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The Willow and the Western Gal

The Willow and the Western Gal 

I am not an eastern gal. I am a western gal with a thing for shoes. Okay, I’m a western gal with a thing for shoes who lives with bipolar disorder. I have a lot of shoes.

Many years ago I got interested in eastern thought. I found it useful. Newly diagnosed and struggling to make sense of the experience, I found solace in the metaphor of the willow. In a storm, the strong oak will break because it is rigid and can not bend. In that same storm, the willow will survive because it is flexible and can adapt itself to the winds and other forces. For a long time, I reminded myself to “be as the willow” in living with bipolar disorder; to flex with the symptoms with which the illness presented me and to not grow rigid in my response to its challenges. This was a big step, but there was more to come.

“Attachment is the root of all suffering,” is Buddha’s Second Noble Truth. It has taken years to begin to understand what that means, so I hope I won’t be judged too severely for my elementary understanding. In my mind, “attachment” means many things. It can mean material things. It can mean things like resentment which we don’t let go of. Or fear, guilt, shame: that whole panoply of emotions that stay with us long after the incident or incidents that evoked them. We get attached to these feelings and can’t let go and they rule our current thinking and emotion and we suffer because of that. That is one kind of attachment.

Another kind of attachment is to experience. Let’s say I am having some unusual thinking. For instance, this morning I may believe that the National Guard is looking for me. Long ago, this sort of thinking would be cause for a full on emergency intervention, maybe a hospitalization, probably a medication adjustment. The suffering because of this thought would be great: I would have a lot of fear stemming from possibly believing the thought or suffering from the awareness that a thought like this is not “normal”. Nowadays I simply notice that I am having this thought. There is a part of my mind that is not thinking it, that witnesses me thinking it, and remains detached from—not attached to—the unusual thought. I do not suffer with this thought when I am not attached to it. It is just a thought; one of many. It will pass and if it doesn’t I will call my doctor.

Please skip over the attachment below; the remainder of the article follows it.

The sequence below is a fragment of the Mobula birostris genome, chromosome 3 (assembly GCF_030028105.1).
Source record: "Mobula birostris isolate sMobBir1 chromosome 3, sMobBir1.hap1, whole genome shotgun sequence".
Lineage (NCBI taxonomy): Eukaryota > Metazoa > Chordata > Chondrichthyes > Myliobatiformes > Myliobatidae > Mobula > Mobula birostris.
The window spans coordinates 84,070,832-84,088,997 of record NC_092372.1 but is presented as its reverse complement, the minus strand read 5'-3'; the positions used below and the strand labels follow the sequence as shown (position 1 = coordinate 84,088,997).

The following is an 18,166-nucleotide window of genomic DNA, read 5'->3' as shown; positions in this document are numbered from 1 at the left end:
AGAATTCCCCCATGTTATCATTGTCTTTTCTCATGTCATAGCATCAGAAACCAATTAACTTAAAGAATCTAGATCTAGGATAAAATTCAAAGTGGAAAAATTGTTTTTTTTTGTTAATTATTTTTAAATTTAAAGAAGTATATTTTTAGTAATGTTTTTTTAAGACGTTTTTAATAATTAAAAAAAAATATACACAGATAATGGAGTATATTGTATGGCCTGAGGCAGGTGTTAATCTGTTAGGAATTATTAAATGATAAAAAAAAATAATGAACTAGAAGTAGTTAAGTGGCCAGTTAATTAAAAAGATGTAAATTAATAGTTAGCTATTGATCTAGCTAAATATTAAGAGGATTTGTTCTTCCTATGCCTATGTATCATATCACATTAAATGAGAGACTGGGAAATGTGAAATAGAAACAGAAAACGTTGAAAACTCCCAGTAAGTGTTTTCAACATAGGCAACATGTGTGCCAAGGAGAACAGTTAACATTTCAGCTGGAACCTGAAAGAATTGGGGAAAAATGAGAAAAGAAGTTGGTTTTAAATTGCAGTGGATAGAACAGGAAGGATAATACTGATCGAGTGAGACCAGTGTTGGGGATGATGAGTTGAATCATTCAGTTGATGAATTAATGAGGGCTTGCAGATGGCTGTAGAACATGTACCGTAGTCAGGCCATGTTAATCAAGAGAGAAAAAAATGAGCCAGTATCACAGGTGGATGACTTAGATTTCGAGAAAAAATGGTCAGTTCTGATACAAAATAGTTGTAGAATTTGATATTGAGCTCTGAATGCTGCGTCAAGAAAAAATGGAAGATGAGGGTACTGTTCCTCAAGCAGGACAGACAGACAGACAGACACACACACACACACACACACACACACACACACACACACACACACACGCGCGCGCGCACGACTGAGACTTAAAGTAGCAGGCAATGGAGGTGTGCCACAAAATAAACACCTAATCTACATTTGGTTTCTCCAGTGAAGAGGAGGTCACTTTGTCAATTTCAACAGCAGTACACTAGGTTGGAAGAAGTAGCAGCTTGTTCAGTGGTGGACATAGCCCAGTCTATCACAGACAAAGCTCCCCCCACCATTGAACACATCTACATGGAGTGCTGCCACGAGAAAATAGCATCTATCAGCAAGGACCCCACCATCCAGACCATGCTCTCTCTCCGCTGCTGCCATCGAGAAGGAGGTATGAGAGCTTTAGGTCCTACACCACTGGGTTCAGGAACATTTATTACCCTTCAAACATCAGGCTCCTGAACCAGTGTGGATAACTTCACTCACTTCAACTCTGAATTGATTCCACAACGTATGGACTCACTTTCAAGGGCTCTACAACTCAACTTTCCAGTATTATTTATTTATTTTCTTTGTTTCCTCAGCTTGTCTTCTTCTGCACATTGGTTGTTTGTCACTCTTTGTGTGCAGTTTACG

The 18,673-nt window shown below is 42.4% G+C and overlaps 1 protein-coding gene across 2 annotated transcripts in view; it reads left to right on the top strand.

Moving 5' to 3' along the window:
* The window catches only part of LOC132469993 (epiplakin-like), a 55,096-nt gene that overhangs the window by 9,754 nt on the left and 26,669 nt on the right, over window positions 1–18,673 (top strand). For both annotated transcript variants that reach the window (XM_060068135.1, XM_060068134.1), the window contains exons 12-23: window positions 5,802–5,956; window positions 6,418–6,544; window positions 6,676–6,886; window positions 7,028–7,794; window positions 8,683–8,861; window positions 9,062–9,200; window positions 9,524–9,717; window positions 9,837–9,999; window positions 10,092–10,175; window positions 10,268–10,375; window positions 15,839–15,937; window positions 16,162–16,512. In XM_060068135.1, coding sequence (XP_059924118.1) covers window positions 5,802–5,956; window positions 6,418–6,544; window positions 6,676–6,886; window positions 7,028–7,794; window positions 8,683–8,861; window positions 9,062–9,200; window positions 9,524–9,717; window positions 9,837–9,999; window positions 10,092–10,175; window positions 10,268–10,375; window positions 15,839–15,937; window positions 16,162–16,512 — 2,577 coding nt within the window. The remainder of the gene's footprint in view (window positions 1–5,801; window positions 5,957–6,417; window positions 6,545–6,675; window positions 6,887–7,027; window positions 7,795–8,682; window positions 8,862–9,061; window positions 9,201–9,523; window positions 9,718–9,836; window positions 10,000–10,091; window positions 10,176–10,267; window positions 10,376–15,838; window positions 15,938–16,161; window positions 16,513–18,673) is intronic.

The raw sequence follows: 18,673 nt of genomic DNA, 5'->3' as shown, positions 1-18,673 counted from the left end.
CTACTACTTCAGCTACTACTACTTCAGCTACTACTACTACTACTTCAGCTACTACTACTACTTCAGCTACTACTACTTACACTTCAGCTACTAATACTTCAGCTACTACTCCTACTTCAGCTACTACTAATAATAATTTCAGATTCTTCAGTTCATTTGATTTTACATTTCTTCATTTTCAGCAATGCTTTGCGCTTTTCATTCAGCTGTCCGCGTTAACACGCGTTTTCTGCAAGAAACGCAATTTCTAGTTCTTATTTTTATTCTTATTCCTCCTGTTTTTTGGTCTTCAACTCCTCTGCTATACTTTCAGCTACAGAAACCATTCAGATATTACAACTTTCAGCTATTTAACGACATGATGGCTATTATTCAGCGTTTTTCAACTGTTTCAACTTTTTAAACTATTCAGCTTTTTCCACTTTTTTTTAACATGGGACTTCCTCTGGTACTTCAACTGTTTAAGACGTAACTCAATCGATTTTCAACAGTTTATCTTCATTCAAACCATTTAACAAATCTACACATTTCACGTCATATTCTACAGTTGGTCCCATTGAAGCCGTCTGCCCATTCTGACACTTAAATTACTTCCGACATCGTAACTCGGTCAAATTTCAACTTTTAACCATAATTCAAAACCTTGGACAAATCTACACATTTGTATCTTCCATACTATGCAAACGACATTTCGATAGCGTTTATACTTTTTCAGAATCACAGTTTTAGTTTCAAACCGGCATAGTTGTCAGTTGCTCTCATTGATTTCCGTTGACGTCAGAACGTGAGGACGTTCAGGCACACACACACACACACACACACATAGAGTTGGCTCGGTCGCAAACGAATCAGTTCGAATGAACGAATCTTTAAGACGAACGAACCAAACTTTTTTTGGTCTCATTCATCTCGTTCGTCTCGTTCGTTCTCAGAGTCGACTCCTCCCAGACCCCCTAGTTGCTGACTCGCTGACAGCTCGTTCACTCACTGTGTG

This sort of detachment from the immediacy of my mind’s work, works for many different kinds of thoughts and feelings. I have cultivated detachment for a long time, through meditation and mindfulness: two positions of awareness consisting of a rather quiet mind. It is this quiet place and the development of my “noticing” abilities that have led to the development of the witness part of my mind which notices where my mind is going. I am sure there are other ways to get there too. This was my way.

A few years ago, Jim—my husband—and I were fascinated by the concept of “mental jujitsu”. Actual jujitsu is a martial art developed around the principle of using an attacker's energy against him, rather than directly opposing it. We began to realize that much of how we were coping well with bipolar disorder was by applying the same concept to symptoms. If we could just get out of the way or wait through the storm of energy (too much or too little) with which the disorder presented us, we could cut down that amount of time these episodes took. We could learn to “turn sideways” and watch bipolar disorder run right through, instead of digging in and standing against it, spending energy we didn’t have and effort that was hard and, often, not fruitful.

The journey from west to east and back has been long and it is not over. I have been fortunate to have great companions along the way, and a support group that has given me ideas and inspiration to make the journey. I highly recommend getting acquainted with some eastern thought. It has a lot to offer, especially for those of us who live with mental illness. I’ve focused on the benefits to bipolar disorder because that is what I have, but I have met others along the way, from other backgrounds, who have reached the same conclusion. Eastern thought has a place in the western world.